In keeping with this, in 2015, the APA updated and reissued a resolution about media and video game violence. The group resolved to promote public education and disseminate research findings to parents, teachers, judges, and other professionals who work with children. The APA also resolved to support funding research to address gaps in knowledge about the effects of violent-video-game use, such as negative outcomes for preschool-age children. 

Less Academically Proficient 

Recent research also shows that the more a student plays video games, the less academically proficient he or she is. A recent study by Brad Bushman, a pre-eminent violent-video-game researcher and professor of communication and psychology at The Ohio State University, Columbus, OH, shows that a gamer’s life chances of success in career and personal relationships are more limited with heavier video game playing.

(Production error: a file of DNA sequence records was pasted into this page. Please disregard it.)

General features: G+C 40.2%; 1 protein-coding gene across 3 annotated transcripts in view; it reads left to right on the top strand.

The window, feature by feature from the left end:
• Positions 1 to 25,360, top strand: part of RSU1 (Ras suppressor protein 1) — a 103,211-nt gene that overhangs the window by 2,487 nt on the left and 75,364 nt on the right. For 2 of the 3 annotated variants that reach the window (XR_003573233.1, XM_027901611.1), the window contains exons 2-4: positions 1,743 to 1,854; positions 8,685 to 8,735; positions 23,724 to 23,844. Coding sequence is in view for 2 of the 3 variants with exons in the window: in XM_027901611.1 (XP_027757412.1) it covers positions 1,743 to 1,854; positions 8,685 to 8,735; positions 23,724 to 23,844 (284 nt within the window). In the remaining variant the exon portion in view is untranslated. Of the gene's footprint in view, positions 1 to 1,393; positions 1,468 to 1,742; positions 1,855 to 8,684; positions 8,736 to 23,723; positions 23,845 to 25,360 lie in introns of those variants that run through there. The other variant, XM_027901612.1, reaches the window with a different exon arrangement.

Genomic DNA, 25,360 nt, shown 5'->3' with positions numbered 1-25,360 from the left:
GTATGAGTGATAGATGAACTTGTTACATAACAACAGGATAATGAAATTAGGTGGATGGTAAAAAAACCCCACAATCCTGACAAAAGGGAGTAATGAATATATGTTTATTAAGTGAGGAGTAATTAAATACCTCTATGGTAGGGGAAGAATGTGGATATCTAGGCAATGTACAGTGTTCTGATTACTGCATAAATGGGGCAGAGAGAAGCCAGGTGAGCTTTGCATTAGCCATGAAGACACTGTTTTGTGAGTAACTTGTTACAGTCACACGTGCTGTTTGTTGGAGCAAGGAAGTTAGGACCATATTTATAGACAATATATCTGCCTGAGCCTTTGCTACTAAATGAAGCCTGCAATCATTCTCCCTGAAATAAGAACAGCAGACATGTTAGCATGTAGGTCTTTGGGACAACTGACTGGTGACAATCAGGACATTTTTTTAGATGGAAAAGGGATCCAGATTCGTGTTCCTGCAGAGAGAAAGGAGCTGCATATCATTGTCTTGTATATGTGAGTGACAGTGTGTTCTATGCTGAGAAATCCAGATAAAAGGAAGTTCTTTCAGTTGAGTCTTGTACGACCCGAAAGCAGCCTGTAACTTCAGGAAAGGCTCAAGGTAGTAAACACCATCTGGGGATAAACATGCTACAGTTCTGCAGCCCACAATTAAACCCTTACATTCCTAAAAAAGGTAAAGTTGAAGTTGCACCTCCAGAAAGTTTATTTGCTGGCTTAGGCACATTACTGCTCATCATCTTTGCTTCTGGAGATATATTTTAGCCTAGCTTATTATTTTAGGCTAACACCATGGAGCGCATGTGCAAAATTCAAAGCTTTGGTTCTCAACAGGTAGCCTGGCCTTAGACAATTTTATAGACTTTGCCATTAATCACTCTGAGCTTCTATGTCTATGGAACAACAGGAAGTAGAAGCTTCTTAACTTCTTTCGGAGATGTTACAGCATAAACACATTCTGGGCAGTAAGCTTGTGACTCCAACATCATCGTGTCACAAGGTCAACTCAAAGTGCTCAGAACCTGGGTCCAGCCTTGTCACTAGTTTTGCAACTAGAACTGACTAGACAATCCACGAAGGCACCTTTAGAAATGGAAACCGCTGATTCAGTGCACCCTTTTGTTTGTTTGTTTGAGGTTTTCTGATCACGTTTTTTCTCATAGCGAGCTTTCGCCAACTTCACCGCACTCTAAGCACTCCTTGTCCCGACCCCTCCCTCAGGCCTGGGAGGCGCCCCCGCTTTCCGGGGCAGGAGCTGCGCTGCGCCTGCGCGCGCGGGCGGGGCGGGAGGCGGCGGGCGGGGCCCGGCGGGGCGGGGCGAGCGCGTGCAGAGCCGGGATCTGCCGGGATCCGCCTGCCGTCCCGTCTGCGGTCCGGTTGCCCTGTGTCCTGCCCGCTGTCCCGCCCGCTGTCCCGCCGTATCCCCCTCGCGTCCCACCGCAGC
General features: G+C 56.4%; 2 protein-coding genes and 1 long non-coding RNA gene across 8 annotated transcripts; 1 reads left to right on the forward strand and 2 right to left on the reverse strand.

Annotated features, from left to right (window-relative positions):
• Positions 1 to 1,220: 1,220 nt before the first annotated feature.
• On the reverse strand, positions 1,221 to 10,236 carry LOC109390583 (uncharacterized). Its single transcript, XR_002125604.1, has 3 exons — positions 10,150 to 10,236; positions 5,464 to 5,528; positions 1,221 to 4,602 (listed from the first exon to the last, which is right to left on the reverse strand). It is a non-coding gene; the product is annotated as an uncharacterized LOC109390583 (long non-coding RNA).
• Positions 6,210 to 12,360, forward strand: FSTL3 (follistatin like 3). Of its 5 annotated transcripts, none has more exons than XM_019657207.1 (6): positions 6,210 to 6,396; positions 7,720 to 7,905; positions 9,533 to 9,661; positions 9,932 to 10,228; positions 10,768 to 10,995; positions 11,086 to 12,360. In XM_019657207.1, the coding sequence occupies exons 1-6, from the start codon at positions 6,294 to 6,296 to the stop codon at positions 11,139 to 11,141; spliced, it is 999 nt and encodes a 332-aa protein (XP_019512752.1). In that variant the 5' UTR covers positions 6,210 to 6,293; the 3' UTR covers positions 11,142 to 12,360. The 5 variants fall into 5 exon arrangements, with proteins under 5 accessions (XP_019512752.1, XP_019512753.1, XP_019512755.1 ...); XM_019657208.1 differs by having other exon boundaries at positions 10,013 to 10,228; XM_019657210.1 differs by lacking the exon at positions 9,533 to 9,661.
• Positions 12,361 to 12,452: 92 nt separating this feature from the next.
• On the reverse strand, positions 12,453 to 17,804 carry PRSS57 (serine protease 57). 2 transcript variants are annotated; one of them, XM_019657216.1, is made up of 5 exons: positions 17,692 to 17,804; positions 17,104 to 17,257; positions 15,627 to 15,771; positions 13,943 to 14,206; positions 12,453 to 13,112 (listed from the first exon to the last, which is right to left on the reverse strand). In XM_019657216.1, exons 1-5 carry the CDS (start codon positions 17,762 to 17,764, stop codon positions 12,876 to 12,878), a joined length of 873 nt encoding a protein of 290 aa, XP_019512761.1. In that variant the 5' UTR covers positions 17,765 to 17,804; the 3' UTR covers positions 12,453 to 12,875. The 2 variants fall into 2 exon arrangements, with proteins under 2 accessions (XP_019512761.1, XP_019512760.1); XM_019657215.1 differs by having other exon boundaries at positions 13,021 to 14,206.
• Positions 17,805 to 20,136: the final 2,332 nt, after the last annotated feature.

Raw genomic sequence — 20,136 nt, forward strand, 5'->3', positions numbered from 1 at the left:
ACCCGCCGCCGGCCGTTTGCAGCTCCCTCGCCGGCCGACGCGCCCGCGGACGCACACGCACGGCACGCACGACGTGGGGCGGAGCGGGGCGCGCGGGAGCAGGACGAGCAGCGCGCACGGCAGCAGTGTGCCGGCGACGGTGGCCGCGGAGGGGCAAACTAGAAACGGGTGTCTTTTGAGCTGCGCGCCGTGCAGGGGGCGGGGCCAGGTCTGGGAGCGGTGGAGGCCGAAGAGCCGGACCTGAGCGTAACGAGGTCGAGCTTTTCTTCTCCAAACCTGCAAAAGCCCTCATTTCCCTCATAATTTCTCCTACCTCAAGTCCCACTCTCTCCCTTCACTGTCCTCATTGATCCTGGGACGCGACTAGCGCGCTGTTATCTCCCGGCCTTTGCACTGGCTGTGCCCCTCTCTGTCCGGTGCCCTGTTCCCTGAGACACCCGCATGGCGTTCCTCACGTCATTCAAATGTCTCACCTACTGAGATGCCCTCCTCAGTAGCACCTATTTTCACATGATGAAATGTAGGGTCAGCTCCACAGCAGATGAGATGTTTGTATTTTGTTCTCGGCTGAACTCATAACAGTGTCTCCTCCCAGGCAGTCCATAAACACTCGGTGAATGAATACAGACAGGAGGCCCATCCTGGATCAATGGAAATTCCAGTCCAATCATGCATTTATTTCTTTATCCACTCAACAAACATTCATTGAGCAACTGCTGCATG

This paradigm shift helps us realize that we cannot hope for peace in our communities and world if we do not have peace in our schools. School culture can teach violence, or it can be a culture that promotes and sustains peaceful and respectful relations.

The paradigm shift also recognizes that creating peaceful and productive schools requires taking into account the tremendous influence of violent entertainment and video games. Many other industrialized countries have enacted legislation and implemented policies that limit the amount of electronic entertainment violence available and restrict children’s accessibility to this violence. 

Germany, which does not recognize video games as art, is having public policy debates to ban violent video games for all children and, in the meantime, enforces an index of products that cannot be sold or marketed to minors. If an entity sells “Mortal Kombat” to a minor, for example, jail time is a possibility.

Develop a Plan 

Secondary school principals can take a leadership role in creating peaceful schools. Here’s what you can do: